Nice figures from Peter Pig's AK-47 range.  These are all helmeted regulars (except the ATGMs and crews from Quick Reaction Force).  The medium and heavy mortars and small and large calibre recoilless rifles are generic heavy weapons from the AK-47 range.
These figures will serve as Soviet infantry from the 60's through to the 90's. They will also see service as Arab troops in the Middle East (Syrians, Egyptians, etc.) and even Cuban advisors in Africa or Latin America.  Together with my mercenaries (Regulars in berets) and US Marines, they allow me to play a variety of periods and settings.  I'm trying to resist adding the "hardened militia" and militia figures, but can feel my resistance waning.  I've also got some modern French Foreign Legion troops to finish and that's before I succumb to Peter Pigs Vietnam US and NVA/VC range.
I'll post some pictures of the BMPs, together with armour support shortly.
Thanks for looking.

Friday, 12 June 2015

Lunchtime surprise

Well, I was surprised this Tuesday lunchtime just gone.  Was at CJs butty van in Deeside (the one in Flintshire rather than Aberdeenshire) when I looked up and saw this parked up.  The passenger got out and ordered some food.  He even smiled pleasantly when I pointed in a random direction and suggested "Afghanistan was that way"!  I couldn't decide if it was a WMIK or a Defender that had been cut down to look the part.

Thanks for looking.

Wednesday, 10 June 2015

Another AK-47 battle in Tonkistan

These are some pictures that I grabbed early on in last weeks big club game of AK-47.  The legitimate government of Tonkistan, mainly represented by Aiden's hodge podge of infantry and scratch built vehicles, bolstered by US aid in the form of my US Marines, Ian's US army and Phil's Israeli infantry and armour took on the communist backed insurgents of Pete's dictator army, Mark's ?Jordanians and Ben's ?Syrians.

Here my US Marines M60s cautiously advance to gain good firing positions in the fields on the right of the picture.

Israeli infantry occupy the town, while their heavy armour take up good firing positions in the side streets.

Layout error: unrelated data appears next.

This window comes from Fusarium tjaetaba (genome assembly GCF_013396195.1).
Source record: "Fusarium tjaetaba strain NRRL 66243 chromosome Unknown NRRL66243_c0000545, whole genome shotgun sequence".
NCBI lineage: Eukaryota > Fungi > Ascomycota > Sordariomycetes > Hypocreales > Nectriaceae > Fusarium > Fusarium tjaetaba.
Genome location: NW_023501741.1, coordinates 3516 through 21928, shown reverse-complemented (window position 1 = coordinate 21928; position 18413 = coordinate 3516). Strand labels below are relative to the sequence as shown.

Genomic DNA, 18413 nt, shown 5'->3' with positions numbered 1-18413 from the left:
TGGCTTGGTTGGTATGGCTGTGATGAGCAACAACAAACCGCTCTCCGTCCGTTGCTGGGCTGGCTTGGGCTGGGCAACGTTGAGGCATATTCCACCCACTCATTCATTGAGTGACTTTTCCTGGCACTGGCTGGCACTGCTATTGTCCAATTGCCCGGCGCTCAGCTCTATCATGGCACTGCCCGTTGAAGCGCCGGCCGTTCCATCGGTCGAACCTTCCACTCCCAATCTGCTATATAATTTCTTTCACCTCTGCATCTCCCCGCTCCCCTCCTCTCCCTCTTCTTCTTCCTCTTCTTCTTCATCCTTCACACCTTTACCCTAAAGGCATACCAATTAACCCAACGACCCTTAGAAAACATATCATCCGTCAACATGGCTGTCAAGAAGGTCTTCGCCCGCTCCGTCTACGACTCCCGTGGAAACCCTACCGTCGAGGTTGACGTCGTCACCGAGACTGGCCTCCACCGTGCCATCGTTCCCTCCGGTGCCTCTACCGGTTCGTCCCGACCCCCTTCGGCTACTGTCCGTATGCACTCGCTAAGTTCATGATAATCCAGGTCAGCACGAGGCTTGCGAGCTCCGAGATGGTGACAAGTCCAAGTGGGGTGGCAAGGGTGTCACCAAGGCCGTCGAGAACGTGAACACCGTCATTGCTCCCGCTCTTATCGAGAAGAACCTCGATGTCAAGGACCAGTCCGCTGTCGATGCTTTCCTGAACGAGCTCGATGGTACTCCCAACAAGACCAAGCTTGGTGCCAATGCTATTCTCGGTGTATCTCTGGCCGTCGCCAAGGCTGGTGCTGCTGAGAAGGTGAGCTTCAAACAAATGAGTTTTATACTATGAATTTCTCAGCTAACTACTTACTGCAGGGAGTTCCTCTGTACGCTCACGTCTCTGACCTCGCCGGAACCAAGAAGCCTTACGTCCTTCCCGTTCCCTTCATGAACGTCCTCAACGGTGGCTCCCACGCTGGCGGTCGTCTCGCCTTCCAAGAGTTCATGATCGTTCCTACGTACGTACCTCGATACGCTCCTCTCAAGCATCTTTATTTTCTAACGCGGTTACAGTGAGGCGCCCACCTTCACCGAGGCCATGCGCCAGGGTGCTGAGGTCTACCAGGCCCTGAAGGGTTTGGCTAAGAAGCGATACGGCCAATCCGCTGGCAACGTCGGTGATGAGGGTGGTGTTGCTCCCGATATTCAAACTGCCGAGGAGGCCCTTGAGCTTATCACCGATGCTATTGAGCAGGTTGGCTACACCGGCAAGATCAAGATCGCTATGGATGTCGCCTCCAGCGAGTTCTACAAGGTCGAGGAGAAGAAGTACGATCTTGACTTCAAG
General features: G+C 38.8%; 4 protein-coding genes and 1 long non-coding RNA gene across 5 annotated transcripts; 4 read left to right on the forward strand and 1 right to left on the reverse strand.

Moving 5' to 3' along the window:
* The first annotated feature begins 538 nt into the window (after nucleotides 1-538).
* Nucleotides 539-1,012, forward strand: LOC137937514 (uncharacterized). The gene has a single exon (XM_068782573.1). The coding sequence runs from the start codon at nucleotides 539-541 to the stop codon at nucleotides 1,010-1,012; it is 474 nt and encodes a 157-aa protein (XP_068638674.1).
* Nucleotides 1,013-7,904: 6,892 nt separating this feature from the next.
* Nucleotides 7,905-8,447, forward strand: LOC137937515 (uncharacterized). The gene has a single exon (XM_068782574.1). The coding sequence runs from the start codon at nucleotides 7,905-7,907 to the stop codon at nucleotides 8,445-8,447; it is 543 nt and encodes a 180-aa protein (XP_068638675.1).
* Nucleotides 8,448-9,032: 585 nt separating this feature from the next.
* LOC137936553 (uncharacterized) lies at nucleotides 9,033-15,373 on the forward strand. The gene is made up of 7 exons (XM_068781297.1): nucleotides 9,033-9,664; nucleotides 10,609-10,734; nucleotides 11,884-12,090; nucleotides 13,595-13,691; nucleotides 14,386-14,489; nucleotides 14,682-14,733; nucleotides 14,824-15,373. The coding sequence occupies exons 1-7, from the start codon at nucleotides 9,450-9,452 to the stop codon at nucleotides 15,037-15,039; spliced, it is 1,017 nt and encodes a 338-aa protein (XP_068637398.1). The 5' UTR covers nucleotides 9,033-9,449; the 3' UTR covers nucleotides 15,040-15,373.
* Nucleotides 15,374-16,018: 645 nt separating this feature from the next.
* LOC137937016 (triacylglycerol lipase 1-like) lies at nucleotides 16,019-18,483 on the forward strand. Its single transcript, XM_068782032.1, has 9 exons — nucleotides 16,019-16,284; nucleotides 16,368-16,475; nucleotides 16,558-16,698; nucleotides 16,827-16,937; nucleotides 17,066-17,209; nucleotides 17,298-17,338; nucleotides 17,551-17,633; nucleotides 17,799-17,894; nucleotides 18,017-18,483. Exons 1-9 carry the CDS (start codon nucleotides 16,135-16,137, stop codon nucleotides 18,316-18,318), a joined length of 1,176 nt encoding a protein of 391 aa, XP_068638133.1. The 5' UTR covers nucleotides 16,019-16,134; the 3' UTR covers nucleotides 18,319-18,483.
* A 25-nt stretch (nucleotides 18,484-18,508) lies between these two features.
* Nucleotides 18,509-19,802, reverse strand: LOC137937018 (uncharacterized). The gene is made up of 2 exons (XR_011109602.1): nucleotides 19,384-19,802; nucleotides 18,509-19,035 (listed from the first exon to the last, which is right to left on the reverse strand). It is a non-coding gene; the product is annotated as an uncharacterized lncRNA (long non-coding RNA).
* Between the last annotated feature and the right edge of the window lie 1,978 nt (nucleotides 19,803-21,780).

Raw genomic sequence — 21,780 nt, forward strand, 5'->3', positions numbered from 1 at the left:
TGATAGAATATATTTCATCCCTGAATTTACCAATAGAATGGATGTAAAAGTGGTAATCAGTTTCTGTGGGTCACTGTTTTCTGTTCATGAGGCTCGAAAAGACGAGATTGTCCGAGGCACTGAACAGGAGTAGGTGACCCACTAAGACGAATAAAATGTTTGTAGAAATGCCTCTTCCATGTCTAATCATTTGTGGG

A convoy of ?Syrian technicals advance somewhat incautiously.

Pete's superbly painted Peterpig dictatorship army - had to get some pictures of these as they were fantastic.  Here a unit of Buffels, loaded with militia, with an AML-90 on point advance on my marines.

A unit of Pete's T-55s supported by a bewildered group of militia (bewildered as they wondered where the tanks were heading off to in such a hurry).

A units of Mark's infantry starting to become entangled with Pete's milita as they both make for the wheat field in front.

The game went well for me.  My tanks used the cover of the cultivated fields to good effect, shrugging off various tank and A/C shots and eventually knocking out both T-55s and keeping other units at a healthy distance.  The USMC infantry flank marched, taking Pete's Buffels in flank and breaking them before digging in against a couple of units of militia advancing on foot.  In the centre, the Israelis lost a lot of their armour to artillery, air strikes and other unpleasantness, while on the far left, my US Army buddy managed to let his M60s stray too close to militia in cover and were RPG'd out of the fight.

Still a bit slow, but we are picking up speed as we get more familiar with the rules and Pete and I enjoyed our own little private struggle on our edge of the table.

Thanks for looking,

Tuesday, 9 June 2015

6mm 1985 British miscellaneous supports